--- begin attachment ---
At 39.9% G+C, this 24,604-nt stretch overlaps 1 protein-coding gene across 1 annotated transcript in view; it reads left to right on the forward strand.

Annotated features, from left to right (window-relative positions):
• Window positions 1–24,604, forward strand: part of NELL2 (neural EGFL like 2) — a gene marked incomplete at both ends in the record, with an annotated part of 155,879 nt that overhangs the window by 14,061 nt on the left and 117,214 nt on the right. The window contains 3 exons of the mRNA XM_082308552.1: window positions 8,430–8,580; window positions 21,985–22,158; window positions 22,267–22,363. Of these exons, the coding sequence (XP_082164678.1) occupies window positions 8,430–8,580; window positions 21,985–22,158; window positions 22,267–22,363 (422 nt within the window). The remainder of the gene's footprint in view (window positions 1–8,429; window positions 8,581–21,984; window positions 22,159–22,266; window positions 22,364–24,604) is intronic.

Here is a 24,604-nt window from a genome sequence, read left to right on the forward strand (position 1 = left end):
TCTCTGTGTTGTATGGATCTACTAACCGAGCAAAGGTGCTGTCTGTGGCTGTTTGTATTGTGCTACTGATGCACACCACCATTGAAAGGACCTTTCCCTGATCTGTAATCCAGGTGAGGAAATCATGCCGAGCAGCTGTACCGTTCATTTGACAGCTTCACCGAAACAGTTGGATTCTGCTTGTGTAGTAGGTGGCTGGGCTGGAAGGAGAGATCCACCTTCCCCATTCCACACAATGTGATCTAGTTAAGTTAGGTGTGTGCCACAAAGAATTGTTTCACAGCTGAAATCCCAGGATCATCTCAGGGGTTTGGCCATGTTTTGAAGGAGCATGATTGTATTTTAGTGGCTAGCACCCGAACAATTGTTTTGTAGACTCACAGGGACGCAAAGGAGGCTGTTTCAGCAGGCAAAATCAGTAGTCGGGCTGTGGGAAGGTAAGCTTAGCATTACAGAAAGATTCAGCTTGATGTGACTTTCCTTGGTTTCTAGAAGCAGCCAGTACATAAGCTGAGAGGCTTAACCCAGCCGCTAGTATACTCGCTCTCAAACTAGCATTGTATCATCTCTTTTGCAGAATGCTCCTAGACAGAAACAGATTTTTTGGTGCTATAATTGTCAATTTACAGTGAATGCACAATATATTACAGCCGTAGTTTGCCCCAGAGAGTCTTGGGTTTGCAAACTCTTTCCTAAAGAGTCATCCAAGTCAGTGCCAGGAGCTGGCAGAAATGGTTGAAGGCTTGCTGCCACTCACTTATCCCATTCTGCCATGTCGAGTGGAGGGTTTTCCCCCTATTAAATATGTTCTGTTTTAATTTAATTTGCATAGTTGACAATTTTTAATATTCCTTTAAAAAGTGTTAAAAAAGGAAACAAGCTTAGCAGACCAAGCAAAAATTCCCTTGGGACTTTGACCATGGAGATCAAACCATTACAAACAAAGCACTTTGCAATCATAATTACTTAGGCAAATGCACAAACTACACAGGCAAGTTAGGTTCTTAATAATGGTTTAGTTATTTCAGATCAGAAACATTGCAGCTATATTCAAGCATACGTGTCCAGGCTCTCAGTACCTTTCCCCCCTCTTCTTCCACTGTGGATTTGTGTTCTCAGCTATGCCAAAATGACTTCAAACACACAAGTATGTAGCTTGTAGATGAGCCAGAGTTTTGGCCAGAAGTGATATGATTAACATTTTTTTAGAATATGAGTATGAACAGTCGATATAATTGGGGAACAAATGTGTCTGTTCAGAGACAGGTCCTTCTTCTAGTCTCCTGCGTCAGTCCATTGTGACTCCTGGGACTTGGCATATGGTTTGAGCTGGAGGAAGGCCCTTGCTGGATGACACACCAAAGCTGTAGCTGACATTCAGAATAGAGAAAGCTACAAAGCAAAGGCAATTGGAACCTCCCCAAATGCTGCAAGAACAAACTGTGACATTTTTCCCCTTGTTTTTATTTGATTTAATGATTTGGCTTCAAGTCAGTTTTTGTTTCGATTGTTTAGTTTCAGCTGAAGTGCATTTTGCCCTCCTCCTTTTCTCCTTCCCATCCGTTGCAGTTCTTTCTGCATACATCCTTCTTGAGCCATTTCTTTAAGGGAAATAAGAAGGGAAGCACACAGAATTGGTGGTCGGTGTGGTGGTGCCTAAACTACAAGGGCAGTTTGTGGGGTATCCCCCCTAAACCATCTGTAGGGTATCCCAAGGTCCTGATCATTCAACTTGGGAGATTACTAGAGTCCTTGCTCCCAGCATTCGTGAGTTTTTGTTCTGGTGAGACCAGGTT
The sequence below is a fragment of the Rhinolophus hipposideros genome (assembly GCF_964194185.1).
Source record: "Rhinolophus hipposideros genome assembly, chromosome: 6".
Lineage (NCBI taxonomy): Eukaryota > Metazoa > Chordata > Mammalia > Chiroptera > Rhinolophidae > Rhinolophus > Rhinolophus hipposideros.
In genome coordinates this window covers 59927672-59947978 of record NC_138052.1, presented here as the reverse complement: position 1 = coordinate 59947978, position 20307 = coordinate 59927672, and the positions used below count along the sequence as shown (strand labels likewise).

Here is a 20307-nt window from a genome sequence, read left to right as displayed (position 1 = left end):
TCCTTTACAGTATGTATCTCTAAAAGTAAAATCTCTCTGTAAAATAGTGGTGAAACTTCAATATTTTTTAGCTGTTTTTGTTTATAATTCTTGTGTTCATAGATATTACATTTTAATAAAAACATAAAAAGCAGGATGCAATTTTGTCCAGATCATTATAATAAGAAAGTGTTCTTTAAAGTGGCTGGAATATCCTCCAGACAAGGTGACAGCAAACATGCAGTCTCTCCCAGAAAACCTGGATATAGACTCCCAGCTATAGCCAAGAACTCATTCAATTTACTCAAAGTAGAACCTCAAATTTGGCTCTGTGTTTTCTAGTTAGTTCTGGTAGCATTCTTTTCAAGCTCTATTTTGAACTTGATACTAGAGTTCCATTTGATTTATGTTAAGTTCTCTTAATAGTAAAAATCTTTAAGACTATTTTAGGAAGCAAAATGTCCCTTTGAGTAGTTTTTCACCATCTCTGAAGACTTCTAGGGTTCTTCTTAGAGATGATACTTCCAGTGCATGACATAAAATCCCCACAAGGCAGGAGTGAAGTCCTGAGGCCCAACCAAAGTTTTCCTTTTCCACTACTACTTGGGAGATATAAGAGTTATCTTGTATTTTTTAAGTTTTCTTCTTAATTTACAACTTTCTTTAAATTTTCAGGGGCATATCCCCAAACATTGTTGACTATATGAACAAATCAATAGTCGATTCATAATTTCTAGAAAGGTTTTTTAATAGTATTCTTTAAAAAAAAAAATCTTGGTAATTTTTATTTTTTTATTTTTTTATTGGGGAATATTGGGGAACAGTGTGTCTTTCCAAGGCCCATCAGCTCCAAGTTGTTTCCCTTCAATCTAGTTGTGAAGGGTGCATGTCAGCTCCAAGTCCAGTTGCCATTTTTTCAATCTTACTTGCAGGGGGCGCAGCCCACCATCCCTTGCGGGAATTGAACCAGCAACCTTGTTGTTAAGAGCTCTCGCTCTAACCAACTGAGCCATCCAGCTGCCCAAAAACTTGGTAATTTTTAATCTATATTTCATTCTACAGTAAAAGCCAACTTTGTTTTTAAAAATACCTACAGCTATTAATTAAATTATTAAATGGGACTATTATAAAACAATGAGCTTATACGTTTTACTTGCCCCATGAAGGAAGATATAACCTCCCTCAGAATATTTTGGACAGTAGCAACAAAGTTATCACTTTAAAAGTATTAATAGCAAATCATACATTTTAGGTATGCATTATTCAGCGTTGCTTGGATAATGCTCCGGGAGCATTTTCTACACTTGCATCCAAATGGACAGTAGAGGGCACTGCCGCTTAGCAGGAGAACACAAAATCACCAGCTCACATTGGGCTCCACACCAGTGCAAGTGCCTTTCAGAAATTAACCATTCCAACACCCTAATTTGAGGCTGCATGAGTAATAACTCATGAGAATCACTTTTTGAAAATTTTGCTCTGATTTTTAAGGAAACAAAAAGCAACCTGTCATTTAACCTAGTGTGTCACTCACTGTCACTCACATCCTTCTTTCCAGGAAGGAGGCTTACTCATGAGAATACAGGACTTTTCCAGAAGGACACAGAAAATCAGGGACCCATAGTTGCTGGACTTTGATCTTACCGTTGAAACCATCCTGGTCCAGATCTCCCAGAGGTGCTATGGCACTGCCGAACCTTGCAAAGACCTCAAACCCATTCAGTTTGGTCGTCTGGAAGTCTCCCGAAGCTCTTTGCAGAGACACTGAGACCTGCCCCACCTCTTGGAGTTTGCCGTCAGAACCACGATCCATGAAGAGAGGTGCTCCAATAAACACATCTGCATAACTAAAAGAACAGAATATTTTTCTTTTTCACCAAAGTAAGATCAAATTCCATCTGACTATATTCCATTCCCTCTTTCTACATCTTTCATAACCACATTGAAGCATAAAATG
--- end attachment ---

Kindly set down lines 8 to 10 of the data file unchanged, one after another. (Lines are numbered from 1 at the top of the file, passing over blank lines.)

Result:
Lineage (NCBI taxonomy): Eukaryota > Metazoa > Chordata > Mammalia > Chiroptera > Rhinolophidae > Rhinolophus > Rhinolophus hipposideros.
In genome coordinates this window covers 59927672-59947978 of record NC_138052.1, presented here as the reverse complement: position 1 = coordinate 59947978, position 20307 = coordinate 59927672, and the positions used below count along the sequence as shown (strand labels likewise).

Here is a 20307-nt window from a genome sequence, read left to right as displayed (position 1 = left end):